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  #21  
Old 22 December 2016, 07:25
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Just let me know.

Something else (another do-da) I posted somewhere else.

Quote:
Are overpressure sensors a Pandoraís Box?


Early in 2014 DoD adopted an environmental sensor system developed by DARPA. This technology is worn by soldiers when deployed and will provide quantifiable overpressure and acceleration data should the individual be exposed to a blast event. The default thresholds used on the sensors are derived from previous DARPA studies, when suprathreshold overpressure is measured by the sensor a light response will display when that device is queried. By quantifying the exposure the combat medics can better identify personnel who could be at risk of sustaining mTBI due to this mechanism of injury.


DoD has issued guidelines that addresses exposures occurring OCONUS, I believe the overall sensor data flow functions adequately, a mechanism is in place and Iím sure itís working as designed. When a soldier is deployed and his sensors record an overpressure event meeting DoDís established criteria, the event and follow-on MACE exam will become part of the individualsí eMR.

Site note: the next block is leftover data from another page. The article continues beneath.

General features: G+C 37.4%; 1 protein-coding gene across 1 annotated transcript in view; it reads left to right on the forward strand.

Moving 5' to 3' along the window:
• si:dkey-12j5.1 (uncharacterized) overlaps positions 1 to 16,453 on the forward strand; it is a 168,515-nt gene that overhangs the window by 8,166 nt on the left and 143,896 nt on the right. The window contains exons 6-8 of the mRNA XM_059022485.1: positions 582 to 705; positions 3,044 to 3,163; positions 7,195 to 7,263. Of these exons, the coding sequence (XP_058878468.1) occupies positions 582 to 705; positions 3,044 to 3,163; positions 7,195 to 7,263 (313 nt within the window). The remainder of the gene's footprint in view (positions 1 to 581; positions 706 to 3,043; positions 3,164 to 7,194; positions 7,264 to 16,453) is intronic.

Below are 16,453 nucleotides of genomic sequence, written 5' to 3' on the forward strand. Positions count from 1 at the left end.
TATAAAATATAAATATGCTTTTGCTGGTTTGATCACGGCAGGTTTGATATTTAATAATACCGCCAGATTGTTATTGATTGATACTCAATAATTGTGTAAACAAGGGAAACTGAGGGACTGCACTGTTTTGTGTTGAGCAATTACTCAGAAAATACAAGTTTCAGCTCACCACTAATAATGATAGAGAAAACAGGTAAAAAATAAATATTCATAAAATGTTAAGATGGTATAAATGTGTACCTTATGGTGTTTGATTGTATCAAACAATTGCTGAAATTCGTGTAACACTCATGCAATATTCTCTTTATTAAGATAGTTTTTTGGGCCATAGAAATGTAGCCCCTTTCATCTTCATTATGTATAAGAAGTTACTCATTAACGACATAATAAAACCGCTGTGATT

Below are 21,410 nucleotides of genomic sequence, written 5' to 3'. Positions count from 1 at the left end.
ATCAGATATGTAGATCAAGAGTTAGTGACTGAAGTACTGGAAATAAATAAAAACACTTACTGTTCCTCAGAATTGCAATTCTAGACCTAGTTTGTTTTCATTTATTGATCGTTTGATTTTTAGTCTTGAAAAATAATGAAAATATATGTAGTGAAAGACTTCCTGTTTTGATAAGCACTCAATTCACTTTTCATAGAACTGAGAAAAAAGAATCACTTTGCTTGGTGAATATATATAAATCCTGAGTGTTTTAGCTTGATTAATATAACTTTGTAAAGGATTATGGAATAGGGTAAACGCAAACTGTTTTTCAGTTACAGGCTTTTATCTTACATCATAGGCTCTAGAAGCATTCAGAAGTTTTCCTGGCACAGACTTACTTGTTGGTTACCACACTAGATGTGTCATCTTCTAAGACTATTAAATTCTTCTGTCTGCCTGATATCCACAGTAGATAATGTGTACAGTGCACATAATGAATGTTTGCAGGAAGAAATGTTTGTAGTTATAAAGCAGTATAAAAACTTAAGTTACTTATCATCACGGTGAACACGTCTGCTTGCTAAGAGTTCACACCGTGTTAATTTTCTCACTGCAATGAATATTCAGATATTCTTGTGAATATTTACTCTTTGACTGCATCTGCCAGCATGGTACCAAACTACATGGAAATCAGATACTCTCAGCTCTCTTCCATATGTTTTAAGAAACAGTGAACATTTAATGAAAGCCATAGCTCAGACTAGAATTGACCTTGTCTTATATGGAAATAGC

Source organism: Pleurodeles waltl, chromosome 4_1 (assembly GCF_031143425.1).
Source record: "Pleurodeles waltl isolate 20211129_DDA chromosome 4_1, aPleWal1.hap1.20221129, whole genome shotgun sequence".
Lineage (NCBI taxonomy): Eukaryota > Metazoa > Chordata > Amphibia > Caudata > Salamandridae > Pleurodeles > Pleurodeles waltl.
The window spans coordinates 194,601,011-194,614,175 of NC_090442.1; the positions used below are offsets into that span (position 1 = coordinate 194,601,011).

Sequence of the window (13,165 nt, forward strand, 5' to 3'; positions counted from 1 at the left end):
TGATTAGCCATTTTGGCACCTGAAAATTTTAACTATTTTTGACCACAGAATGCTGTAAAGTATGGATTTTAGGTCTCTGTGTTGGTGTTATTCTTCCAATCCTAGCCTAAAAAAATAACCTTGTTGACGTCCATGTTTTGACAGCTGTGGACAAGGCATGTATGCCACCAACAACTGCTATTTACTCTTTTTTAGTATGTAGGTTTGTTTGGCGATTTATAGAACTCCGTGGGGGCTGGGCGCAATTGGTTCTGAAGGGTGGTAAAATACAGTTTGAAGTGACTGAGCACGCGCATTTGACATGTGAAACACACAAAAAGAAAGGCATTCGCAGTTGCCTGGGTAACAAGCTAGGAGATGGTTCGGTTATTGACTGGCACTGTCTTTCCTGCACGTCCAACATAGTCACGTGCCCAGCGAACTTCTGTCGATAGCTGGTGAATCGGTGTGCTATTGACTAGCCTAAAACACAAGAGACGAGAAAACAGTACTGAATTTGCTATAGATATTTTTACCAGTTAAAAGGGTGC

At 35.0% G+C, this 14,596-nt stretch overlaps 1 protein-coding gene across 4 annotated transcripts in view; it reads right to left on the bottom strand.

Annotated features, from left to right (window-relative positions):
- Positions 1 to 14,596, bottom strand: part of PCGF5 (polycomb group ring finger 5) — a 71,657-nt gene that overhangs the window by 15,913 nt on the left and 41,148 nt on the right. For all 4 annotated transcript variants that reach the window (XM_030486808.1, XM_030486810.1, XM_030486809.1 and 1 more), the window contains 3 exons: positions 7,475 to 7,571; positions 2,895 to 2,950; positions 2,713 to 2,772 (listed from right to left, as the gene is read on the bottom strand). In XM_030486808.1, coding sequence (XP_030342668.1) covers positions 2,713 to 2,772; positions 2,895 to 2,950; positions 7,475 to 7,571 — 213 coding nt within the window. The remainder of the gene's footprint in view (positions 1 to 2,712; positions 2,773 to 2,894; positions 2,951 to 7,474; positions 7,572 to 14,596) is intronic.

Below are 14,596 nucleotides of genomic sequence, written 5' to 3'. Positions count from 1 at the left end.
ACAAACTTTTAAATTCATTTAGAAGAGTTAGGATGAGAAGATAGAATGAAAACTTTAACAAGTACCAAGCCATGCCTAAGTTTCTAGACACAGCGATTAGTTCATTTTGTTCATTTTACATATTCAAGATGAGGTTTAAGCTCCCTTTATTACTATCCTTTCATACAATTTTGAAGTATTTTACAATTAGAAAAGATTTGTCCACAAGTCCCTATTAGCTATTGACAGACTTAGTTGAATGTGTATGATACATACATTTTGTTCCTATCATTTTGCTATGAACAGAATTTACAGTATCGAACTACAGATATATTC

Generally speaking, military members will train for combat more than they will engage in combat and overpressure exposures do occur during training, please note, I said exposures not injuries. Artillery, mortars, breaching operations and shoulder fired recoilless rifles all have the ability to produce suprathreshold overpressure exposures but those training exposures are not captured. Why, because the sensors are not being worn, this is not good in my humble opinion. If the individuals sensor records and 10psi peak pressure exposure while heís deployed, a MACE exam is conducted and a note will be put in the eMR, why then, doesnít an exposure of the same magnitude occurring at a firing range get the same documentation? Being intellectually honest, is it also possible that this individuals gauges record multiple events during the same training day? Is it also plausible that a soldier will disregard symptoms of mild TBI and chalk it up to wearing a helmet all day or being hydrated and suck it up and drive onÖ